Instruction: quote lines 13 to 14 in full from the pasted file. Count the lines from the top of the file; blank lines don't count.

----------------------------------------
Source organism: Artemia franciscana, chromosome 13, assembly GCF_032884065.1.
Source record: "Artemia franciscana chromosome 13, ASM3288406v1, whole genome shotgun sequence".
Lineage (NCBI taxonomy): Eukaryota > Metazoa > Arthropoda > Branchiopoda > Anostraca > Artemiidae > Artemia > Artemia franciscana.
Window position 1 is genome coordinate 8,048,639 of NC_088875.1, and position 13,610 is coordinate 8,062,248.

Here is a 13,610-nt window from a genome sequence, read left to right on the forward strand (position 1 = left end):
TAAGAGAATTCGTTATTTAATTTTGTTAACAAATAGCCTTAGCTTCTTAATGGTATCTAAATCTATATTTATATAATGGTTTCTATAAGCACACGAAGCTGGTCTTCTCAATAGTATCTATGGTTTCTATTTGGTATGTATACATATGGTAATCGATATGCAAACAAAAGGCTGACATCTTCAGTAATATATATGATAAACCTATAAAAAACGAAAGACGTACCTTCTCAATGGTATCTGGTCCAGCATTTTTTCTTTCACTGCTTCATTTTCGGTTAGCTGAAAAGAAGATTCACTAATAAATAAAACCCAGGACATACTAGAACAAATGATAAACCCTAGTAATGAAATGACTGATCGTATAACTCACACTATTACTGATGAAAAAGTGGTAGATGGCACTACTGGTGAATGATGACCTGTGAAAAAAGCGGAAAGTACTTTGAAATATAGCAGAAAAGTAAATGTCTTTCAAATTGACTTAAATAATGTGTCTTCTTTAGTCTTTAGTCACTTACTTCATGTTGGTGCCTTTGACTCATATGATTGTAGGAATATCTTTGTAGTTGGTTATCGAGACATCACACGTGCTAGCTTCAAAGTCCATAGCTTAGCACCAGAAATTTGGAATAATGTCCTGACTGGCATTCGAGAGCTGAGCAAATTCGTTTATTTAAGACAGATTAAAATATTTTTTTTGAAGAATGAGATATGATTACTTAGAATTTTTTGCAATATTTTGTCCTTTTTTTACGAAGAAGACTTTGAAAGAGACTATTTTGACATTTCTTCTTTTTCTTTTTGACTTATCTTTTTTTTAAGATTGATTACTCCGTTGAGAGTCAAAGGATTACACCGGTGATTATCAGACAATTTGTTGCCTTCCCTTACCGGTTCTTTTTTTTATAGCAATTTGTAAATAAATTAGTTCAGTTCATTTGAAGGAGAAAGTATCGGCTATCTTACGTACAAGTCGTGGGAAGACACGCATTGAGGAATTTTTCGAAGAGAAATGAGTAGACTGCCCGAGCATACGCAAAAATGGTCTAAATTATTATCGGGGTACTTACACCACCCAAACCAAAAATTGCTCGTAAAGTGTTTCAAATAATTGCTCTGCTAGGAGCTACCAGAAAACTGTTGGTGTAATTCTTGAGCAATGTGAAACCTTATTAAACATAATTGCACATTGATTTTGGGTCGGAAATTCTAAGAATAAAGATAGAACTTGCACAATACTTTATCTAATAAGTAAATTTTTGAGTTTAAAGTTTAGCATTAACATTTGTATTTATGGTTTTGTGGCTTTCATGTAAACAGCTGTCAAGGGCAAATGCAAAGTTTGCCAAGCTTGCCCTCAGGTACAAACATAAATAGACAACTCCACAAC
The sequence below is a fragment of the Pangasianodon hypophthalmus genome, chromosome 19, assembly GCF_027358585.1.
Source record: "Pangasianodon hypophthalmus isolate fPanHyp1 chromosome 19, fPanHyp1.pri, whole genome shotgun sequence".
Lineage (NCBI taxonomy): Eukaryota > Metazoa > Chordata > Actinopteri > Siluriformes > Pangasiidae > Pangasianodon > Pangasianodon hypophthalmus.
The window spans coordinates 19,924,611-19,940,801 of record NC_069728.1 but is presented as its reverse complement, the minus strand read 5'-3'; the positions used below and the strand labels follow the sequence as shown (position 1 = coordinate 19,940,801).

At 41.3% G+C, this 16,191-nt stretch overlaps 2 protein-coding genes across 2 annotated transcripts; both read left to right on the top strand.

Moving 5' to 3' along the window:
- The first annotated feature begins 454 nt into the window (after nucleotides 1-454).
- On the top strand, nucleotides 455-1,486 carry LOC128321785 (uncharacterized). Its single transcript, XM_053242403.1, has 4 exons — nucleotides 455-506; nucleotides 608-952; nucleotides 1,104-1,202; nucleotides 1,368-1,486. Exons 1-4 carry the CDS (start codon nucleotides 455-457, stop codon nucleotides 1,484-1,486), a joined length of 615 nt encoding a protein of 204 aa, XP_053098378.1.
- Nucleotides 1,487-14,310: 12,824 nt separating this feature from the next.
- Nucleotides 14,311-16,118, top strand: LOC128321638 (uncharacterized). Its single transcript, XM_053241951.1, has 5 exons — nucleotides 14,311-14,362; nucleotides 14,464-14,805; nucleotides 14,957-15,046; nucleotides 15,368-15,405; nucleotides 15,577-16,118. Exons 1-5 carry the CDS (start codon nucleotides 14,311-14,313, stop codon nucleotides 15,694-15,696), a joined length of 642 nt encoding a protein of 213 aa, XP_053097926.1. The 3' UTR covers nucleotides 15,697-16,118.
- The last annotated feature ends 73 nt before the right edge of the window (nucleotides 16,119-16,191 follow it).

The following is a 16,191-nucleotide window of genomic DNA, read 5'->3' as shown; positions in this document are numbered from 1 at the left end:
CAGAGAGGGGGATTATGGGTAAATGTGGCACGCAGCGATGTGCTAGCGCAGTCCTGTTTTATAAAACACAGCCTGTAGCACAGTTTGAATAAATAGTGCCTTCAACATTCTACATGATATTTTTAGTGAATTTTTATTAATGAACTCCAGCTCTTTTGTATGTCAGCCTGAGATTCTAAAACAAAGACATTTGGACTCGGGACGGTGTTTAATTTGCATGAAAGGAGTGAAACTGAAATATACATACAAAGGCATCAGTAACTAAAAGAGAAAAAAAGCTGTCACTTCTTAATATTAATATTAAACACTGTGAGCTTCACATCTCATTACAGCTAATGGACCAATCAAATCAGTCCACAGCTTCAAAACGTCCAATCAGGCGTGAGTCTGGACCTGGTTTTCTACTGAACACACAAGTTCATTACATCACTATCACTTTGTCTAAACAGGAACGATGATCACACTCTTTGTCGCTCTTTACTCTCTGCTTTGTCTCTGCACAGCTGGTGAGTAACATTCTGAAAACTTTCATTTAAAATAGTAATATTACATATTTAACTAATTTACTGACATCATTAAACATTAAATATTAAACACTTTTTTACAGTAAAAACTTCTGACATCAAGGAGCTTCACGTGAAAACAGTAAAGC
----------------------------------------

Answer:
- The first annotated feature begins 454 nt into the window (after nucleotides 1-454).
- On the top strand, nucleotides 455-1,486 carry LOC128321785 (uncharacterized). Its single transcript, XM_053242403.1, has 4 exons — nucleotides 455-506; nucleotides 608-952; nucleotides 1,104-1,202; nucleotides 1,368-1,486. Exons 1-4 carry the CDS (start codon nucleotides 455-457, stop codon nucleotides 1,484-1,486), a joined length of 615 nt encoding a protein of 204 aa, XP_053098378.1.